#digicancon is the hashtag used for the public consultation process that Canadian Heritage embarked on this fall. I like hashtags usually because they can let you follow a discussion that many times falls outside your digital bubble. Most times people would prefer to stay in their bubble. We want the best of us mirrored back to us, to continue our projection of ourselves; we want myth but are stuck with reality. These bubbles, once the realm of trending fabulousness are now considered suspect.
It is easy to see why. We have now seen how dangerous ignorance the digital bubble influence can have; the US election might have been a direct result of people not truly understanding what they were reading, looking at or even engaging in online. Television, print and radio also had a hand in spreading ideas that had no truth or no intelligent rigour which I think is just as bad. In fact you could make a case that this truthiness in our culture was created a long time ago in original media sources. I am reminded of a David Brinkley’s quote, “news is what I say it is.”
But unfortunately the entire digital medium was ripe for most of the blame. It is a runaway industry for sure; start ups are able to leverage gazillions of dollars in investment and then the next thing you know taxi drivers all over the world are out of work. What do you do about that?
I followed the #digicancon stream of thoughts and suggestions regarding how policy regarding Canadian content should be shaped with a big emphasis on digital and it seemed to seesaw between ‘Canadian content is the best!’ to ‘we are doomed and will all be working for Google if we aren’t careful’. The Canadian Heritage ministry retweeting only upbeat, ‘helpful’ tweets. Twitter’s 140 characters is not a great place for in depth consultation but I have hope. I have to and as my American friends put it, “you guys are debating your culture and where to put money while we just elected a climate change denier to the White House, sorry but no whining allowed.”
Yes, perspective is everything. What I see now is an enormous opportunity. Most of the #digicancon centred on content and protecting it and paying for it. For me this is a great relief that everyone seems to be onside in our cultural industries. But, there was far too much emphasis on television and film, those industries like music seem to be continually caught off guard by digital’s innovations. Popular they are, leaders in this new age they are not.
Say what you want about art galleries and their so called 19th century-ness, you can’t replace the experience of standing in front of a work of art.
Speaking of art (the word tended to get lost in Canadian Heritage’s consultation shuffle) while I was following and contributing to the #digicancon debate online I also watched The Crown. The Crown is an original Netflix serial (and an example of how this medium is changing, hello CBC!) about the current Queen Elizabeth. One episode in particular stands out; and it discusses art and its potency so relevantly that I had to watch it twice. In real life artist Graham Sutherland was commissioned by parliament to do a portrait of the very aged Winston Churchill. Churchill hated it and it disappeared into history. Considered a lost masterpiece it has been the subject of many books and stories.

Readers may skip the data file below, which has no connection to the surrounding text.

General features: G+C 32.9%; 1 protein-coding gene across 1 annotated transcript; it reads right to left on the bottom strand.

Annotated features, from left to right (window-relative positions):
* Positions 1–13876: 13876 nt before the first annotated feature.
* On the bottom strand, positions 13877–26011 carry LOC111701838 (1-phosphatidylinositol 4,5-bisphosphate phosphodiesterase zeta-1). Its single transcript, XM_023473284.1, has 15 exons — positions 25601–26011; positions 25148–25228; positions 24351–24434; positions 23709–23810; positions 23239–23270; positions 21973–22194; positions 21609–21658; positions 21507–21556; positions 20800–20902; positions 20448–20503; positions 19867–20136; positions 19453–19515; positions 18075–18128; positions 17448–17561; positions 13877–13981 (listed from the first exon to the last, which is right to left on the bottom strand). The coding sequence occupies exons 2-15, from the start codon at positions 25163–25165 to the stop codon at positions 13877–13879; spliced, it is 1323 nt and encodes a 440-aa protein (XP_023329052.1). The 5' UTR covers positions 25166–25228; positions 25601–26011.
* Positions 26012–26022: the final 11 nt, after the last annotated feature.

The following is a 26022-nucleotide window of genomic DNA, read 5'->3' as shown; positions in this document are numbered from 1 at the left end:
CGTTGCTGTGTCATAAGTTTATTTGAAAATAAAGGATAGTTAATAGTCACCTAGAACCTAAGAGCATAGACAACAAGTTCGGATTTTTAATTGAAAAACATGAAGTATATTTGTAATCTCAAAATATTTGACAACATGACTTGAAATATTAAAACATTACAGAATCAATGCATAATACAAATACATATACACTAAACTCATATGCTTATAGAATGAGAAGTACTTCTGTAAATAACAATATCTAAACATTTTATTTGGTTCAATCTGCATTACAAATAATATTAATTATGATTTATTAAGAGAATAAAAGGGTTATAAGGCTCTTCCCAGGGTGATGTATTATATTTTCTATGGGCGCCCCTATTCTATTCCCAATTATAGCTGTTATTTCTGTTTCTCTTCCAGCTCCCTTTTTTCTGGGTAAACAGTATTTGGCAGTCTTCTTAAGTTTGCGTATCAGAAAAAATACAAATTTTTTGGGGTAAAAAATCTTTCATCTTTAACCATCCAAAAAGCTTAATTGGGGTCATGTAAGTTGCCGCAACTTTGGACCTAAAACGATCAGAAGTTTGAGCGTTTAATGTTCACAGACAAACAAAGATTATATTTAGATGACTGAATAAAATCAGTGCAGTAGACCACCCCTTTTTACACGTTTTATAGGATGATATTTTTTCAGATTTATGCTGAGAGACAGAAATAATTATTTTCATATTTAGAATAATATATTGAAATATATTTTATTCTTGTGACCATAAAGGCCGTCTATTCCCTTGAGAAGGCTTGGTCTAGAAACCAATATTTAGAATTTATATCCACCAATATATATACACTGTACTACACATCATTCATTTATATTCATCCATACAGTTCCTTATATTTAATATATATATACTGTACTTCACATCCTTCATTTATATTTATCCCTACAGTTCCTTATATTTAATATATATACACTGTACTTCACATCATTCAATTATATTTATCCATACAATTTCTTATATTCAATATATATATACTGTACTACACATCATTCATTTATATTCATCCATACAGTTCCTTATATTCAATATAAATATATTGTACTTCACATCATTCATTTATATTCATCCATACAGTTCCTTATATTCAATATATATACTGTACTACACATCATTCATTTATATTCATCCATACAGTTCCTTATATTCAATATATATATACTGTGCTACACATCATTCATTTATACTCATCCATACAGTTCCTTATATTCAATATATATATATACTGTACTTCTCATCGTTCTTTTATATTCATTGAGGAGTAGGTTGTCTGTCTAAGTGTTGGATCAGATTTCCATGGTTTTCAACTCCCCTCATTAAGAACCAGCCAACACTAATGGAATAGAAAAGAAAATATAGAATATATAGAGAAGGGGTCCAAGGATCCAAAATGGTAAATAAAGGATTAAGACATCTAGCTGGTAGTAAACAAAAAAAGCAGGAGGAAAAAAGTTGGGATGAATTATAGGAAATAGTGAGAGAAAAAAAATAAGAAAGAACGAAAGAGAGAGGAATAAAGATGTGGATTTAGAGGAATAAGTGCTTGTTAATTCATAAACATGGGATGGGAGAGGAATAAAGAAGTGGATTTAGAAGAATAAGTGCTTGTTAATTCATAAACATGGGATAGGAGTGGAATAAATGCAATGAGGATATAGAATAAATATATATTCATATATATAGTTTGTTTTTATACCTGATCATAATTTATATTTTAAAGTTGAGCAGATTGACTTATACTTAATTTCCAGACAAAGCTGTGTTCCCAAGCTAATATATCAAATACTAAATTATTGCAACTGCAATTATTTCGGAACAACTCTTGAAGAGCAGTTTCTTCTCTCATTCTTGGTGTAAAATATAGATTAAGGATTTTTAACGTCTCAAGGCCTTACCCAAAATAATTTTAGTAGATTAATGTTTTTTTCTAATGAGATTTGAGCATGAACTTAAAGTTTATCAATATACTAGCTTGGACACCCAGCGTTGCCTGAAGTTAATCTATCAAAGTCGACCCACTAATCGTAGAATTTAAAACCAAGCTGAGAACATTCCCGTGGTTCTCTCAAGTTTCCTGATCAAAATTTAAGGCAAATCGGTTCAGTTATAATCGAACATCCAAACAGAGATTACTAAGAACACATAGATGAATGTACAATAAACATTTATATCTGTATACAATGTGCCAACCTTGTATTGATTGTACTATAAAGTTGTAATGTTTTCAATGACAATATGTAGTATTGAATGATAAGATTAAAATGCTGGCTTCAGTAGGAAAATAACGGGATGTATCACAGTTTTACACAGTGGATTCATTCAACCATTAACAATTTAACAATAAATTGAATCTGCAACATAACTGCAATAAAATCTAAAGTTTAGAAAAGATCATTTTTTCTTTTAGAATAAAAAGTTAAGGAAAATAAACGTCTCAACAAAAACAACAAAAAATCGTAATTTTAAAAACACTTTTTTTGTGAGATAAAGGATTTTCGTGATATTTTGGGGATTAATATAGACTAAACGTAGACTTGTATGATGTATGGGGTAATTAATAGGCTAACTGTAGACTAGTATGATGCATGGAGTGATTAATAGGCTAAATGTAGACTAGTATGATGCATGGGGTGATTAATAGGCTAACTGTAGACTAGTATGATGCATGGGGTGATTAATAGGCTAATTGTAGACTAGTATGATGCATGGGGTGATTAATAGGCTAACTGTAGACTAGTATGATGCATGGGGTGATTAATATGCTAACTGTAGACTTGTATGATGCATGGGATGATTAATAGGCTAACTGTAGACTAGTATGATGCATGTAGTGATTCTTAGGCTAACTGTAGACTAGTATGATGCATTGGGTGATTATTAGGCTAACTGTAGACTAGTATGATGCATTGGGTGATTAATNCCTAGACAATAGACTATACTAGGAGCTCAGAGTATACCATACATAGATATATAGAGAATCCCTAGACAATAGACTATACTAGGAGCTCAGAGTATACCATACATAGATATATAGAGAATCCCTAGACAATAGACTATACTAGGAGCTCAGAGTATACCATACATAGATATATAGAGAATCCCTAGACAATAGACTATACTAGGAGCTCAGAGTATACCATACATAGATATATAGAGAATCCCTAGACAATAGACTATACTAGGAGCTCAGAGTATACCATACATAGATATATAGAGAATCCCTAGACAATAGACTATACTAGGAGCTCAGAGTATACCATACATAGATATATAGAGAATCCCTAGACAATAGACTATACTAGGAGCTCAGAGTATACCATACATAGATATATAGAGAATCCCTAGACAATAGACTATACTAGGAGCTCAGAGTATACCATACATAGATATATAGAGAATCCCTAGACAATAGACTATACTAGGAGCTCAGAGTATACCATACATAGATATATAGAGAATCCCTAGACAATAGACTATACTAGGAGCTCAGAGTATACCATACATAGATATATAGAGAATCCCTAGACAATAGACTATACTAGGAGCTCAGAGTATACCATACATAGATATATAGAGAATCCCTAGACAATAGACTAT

In The Crown, Churchill, a painting hobbyist, challenges Sutherland and is generally hostile to the process. However there is a wonderful scene where the two men come closer together through an emotional discussion about art. But ultimately Sutherland does what artists do and paints what he wants and this hurts Churchill deeply.
Sutherland defends his work by stating that aging is cruel, not his painting. That we are blind to who we really are and art can help us get past the blindness. Art sits in this nexus of feelings, external reality and truth. Even someone as brilliant as Churchill couldn’t (or wouldn’t) make the distinction between his myth, England’s myth and reality. My guess is that this program The Crown is challenging the notion of myth versus reality – which is better and for whom?
The #digicancon conversation could have used this kind of deep reflection on what it is we are actually working toward, we are discussing cultural policy right? I never completely got the impression that Canadian Heritage was truly engaged in the realities of the discussion, things like copyright, royalties, trade agreements that eschew cultural protections and finding a way to make huge platforms like Netflix help pay for Canadian content. Their own comments seemed almost naive compared to the vast amount of savvy digital media types who aggressively pushed their own agendas. But then a government always has to decide where to put its energies; a shiny myth that inspires or a dull reality that does the job. Finding that balance has been the trick all along, digital disruptions notwithstanding.
Image fm Wikipedia